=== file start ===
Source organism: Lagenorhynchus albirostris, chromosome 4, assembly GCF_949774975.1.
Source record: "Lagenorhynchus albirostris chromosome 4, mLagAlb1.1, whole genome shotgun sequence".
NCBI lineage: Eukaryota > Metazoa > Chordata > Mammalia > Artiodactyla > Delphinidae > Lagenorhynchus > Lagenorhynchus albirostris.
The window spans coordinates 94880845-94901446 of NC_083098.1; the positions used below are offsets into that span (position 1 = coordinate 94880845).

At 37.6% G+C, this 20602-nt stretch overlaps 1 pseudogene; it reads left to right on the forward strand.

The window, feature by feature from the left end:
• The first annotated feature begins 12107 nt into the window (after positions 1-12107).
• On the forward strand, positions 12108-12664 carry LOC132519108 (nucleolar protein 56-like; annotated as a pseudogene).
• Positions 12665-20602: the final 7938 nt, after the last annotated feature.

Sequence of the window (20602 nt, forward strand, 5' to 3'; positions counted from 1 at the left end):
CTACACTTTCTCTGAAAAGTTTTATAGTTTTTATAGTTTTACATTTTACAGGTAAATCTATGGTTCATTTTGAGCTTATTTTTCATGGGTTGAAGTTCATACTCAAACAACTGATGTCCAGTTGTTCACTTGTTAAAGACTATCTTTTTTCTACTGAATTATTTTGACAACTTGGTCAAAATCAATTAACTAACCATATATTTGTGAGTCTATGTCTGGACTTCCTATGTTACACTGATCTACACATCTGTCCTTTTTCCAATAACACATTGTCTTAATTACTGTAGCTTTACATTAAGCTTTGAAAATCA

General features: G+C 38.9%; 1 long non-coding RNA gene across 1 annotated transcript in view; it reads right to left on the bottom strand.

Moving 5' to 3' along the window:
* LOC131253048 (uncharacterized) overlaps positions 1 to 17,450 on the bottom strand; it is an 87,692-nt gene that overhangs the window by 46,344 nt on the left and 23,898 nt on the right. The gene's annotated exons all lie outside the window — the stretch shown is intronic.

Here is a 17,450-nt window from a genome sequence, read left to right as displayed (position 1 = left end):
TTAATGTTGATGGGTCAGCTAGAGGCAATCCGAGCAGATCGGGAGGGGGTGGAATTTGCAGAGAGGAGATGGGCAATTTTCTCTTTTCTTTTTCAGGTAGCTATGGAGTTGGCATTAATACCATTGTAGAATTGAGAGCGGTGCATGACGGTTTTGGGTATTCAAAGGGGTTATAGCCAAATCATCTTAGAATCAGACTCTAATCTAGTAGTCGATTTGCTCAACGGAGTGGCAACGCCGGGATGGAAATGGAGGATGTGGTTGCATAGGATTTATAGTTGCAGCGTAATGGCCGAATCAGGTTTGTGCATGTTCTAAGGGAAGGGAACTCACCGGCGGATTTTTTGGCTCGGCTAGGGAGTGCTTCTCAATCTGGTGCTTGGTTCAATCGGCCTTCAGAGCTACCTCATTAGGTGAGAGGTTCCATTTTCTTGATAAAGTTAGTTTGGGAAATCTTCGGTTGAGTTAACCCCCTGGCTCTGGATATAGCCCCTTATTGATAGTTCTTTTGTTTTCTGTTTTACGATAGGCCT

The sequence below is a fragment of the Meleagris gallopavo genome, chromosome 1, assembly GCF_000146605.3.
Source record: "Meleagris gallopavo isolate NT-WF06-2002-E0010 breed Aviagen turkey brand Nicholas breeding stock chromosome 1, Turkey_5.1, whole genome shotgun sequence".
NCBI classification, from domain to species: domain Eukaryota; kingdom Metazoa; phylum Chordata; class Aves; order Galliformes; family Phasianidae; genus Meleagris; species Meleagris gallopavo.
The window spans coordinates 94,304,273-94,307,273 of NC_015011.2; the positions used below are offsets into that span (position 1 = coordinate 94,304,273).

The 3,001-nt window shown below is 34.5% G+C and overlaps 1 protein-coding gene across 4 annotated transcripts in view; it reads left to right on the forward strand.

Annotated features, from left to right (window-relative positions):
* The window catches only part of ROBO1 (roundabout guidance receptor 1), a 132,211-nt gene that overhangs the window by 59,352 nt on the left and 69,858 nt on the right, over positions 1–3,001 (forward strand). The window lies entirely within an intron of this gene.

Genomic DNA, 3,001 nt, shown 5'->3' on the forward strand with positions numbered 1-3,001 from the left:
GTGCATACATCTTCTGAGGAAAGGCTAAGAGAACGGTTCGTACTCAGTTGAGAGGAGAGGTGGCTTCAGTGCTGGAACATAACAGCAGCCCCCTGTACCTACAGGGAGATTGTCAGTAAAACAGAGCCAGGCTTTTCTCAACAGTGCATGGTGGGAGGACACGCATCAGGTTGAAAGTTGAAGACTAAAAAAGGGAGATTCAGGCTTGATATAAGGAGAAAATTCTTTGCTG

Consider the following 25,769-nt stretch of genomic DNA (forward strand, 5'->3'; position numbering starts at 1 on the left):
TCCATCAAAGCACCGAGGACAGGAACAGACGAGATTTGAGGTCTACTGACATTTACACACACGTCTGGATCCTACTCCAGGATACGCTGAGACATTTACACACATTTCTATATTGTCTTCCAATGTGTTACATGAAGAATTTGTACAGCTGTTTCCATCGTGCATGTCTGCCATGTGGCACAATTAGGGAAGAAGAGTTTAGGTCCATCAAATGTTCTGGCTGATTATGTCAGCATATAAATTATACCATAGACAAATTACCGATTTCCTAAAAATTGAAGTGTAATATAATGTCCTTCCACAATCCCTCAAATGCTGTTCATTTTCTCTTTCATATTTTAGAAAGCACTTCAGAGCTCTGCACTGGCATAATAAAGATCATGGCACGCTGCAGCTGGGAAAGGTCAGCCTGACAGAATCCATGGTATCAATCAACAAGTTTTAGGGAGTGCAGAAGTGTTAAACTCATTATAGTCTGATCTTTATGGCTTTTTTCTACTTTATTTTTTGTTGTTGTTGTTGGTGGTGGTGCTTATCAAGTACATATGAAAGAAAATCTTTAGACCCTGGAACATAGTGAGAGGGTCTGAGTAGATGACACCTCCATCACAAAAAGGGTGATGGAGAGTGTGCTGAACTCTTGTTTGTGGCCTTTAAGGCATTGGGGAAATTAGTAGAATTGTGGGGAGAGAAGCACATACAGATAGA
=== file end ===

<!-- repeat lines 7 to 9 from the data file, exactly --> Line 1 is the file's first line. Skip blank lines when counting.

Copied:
• The first annotated feature begins 12107 nt into the window (after positions 1-12107).
• On the forward strand, positions 12108-12664 carry LOC132519108 (nucleolar protein 56-like; annotated as a pseudogene).
• Positions 12665-20602: the final 7938 nt, after the last annotated feature.